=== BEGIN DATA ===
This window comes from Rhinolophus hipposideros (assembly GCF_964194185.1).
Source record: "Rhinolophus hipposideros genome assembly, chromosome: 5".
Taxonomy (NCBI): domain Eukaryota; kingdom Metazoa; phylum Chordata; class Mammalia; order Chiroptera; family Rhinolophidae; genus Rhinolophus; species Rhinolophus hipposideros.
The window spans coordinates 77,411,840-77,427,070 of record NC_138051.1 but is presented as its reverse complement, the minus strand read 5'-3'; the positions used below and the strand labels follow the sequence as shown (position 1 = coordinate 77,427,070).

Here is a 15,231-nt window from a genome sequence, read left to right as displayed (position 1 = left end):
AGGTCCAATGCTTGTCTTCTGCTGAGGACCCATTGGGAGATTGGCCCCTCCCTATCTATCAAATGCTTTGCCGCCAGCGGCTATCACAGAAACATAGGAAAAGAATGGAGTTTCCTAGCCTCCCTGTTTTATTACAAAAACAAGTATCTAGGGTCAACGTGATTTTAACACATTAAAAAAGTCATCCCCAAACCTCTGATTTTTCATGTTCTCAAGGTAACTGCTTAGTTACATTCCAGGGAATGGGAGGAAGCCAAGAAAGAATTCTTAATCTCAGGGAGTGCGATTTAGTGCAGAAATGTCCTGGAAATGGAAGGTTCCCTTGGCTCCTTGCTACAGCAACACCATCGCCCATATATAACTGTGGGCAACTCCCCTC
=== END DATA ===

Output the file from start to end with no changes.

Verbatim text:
This window comes from Rhinolophus hipposideros (assembly GCF_964194185.1).
Source record: "Rhinolophus hipposideros genome assembly, chromosome: 5".
Taxonomy (NCBI): domain Eukaryota; kingdom Metazoa; phylum Chordata; class Mammalia; order Chiroptera; family Rhinolophidae; genus Rhinolophus; species Rhinolophus hipposideros.
The window spans coordinates 77,411,840-77,427,070 of record NC_138051.1 but is presented as its reverse complement, the minus strand read 5'-3'; the positions used below and the strand labels follow the sequence as shown (position 1 = coordinate 77,427,070).

Here is a 15,231-nt window from a genome sequence, read left to right as displayed (position 1 = left end):
AGGTCCAATGCTTGTCTTCTGCTGAGGACCCATTGGGAGATTGGCCCCTCCCTATCTATCAAATGCTTTGCCGCCAGCGGCTATCACAGAAACATAGGAAAAGAATGGAGTTTCCTAGCCTCCCTGTTTTATTACAAAAACAAGTATCTAGGGTCAACGTGATTTTAACACATTAAAAAAGTCATCCCCAAACCTCTGATTTTTCATGTTCTCAAGGTAACTGCTTAGTTACATTCCAGGGAATGGGAGGAAGCCAAGAAAGAATTCTTAATCTCAGGGAGTGCGATTTAGTGCAGAAATGTCCTGGAAATGGAAGGTTCCCTTGGCTCCTTGCTACAGCAACACCATCGCCCATATATAACTGTGGGCAACTCCCCTC